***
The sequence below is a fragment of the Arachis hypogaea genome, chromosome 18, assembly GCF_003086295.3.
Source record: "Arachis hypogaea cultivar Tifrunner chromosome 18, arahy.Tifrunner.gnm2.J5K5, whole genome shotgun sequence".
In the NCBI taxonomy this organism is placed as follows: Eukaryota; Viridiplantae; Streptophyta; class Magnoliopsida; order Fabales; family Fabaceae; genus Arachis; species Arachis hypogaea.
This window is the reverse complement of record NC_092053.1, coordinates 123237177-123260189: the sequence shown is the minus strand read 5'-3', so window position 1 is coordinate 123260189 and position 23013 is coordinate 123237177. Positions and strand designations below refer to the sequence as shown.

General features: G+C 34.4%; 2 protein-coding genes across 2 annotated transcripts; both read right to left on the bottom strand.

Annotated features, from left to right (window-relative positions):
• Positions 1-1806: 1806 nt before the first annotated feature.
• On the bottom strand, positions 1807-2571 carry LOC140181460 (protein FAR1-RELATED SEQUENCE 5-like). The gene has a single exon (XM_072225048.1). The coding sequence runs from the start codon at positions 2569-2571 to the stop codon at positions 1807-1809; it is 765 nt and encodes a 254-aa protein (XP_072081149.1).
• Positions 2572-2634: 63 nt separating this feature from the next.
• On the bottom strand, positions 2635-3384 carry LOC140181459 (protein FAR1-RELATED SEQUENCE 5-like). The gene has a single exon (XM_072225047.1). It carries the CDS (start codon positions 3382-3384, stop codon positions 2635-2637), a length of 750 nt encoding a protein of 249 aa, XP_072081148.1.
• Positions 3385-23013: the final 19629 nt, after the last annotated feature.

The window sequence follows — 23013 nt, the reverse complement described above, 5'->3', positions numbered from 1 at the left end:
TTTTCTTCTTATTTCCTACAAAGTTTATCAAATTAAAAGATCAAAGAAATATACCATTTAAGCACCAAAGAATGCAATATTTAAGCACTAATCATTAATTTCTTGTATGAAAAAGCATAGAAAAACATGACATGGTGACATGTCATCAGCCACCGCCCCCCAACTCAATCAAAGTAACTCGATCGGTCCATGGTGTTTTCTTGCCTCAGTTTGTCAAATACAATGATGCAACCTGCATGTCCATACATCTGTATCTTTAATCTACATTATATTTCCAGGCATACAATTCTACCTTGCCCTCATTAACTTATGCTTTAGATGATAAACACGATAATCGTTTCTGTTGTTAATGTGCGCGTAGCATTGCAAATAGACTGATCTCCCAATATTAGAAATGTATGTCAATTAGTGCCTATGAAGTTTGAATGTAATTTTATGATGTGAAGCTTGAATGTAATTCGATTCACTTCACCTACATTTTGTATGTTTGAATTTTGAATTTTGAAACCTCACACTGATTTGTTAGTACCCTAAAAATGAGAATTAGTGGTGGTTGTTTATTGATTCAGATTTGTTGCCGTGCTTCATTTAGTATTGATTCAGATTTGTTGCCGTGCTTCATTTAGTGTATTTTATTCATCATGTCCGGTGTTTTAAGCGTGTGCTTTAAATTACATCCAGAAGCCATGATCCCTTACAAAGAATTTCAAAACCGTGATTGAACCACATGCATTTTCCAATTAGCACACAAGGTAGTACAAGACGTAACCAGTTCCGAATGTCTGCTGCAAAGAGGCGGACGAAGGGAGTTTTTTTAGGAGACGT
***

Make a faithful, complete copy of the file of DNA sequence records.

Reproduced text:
The sequence below is a fragment of the Arachis hypogaea genome, chromosome 18, assembly GCF_003086295.3.
Source record: "Arachis hypogaea cultivar Tifrunner chromosome 18, arahy.Tifrunner.gnm2.J5K5, whole genome shotgun sequence".
In the NCBI taxonomy this organism is placed as follows: Eukaryota; Viridiplantae; Streptophyta; class Magnoliopsida; order Fabales; family Fabaceae; genus Arachis; species Arachis hypogaea.
This window is the reverse complement of record NC_092053.1, coordinates 123237177-123260189: the sequence shown is the minus strand read 5'-3', so window position 1 is coordinate 123260189 and position 23013 is coordinate 123237177. Positions and strand designations below refer to the sequence as shown.

General features: G+C 34.4%; 2 protein-coding genes across 2 annotated transcripts; both read right to left on the bottom strand.

Annotated features, from left to right (window-relative positions):
• Positions 1-1806: 1806 nt before the first annotated feature.
• On the bottom strand, positions 1807-2571 carry LOC140181460 (protein FAR1-RELATED SEQUENCE 5-like). The gene has a single exon (XM_072225048.1). The coding sequence runs from the start codon at positions 2569-2571 to the stop codon at positions 1807-1809; it is 765 nt and encodes a 254-aa protein (XP_072081149.1).
• Positions 2572-2634: 63 nt separating this feature from the next.
• On the bottom strand, positions 2635-3384 carry LOC140181459 (protein FAR1-RELATED SEQUENCE 5-like). The gene has a single exon (XM_072225047.1). It carries the CDS (start codon positions 3382-3384, stop codon positions 2635-2637), a length of 750 nt encoding a protein of 249 aa, XP_072081148.1.
• Positions 3385-23013: the final 19629 nt, after the last annotated feature.

The window sequence follows — 23013 nt, the reverse complement described above, 5'->3', positions numbered from 1 at the left end:
TTTTCTTCTTATTTCCTACAAAGTTTATCAAATTAAAAGATCAAAGAAATATACCATTTAAGCACCAAAGAATGCAATATTTAAGCACTAATCATTAATTTCTTGTATGAAAAAGCATAGAAAAACATGACATGGTGACATGTCATCAGCCACCGCCCCCCAACTCAATCAAAGTAACTCGATCGGTCCATGGTGTTTTCTTGCCTCAGTTTGTCAAATACAATGATGCAACCTGCATGTCCATACATCTGTATCTTTAATCTACATTATATTTCCAGGCATACAATTCTACCTTGCCCTCATTAACTTATGCTTTAGATGATAAACACGATAATCGTTTCTGTTGTTAATGTGCGCGTAGCATTGCAAATAGACTGATCTCCCAATATTAGAAATGTATGTCAATTAGTGCCTATGAAGTTTGAATGTAATTTTATGATGTGAAGCTTGAATGTAATTCGATTCACTTCACCTACATTTTGTATGTTTGAATTTTGAATTTTGAAACCTCACACTGATTTGTTAGTACCCTAAAAATGAGAATTAGTGGTGGTTGTTTATTGATTCAGATTTGTTGCCGTGCTTCATTTAGTATTGATTCAGATTTGTTGCCGTGCTTCATTTAGTGTATTTTATTCATCATGTCCGGTGTTTTAAGCGTGTGCTTTAAATTACATCCAGAAGCCATGATCCCTTACAAAGAATTTCAAAACCGTGATTGAACCACATGCATTTTCCAATTAGCACACAAGGTAGTACAAGACGTAACCAGTTCCGAATGTCTGCTGCAAAGAGGCGGACGAAGGGAGTTTTTTTAGGAGACGT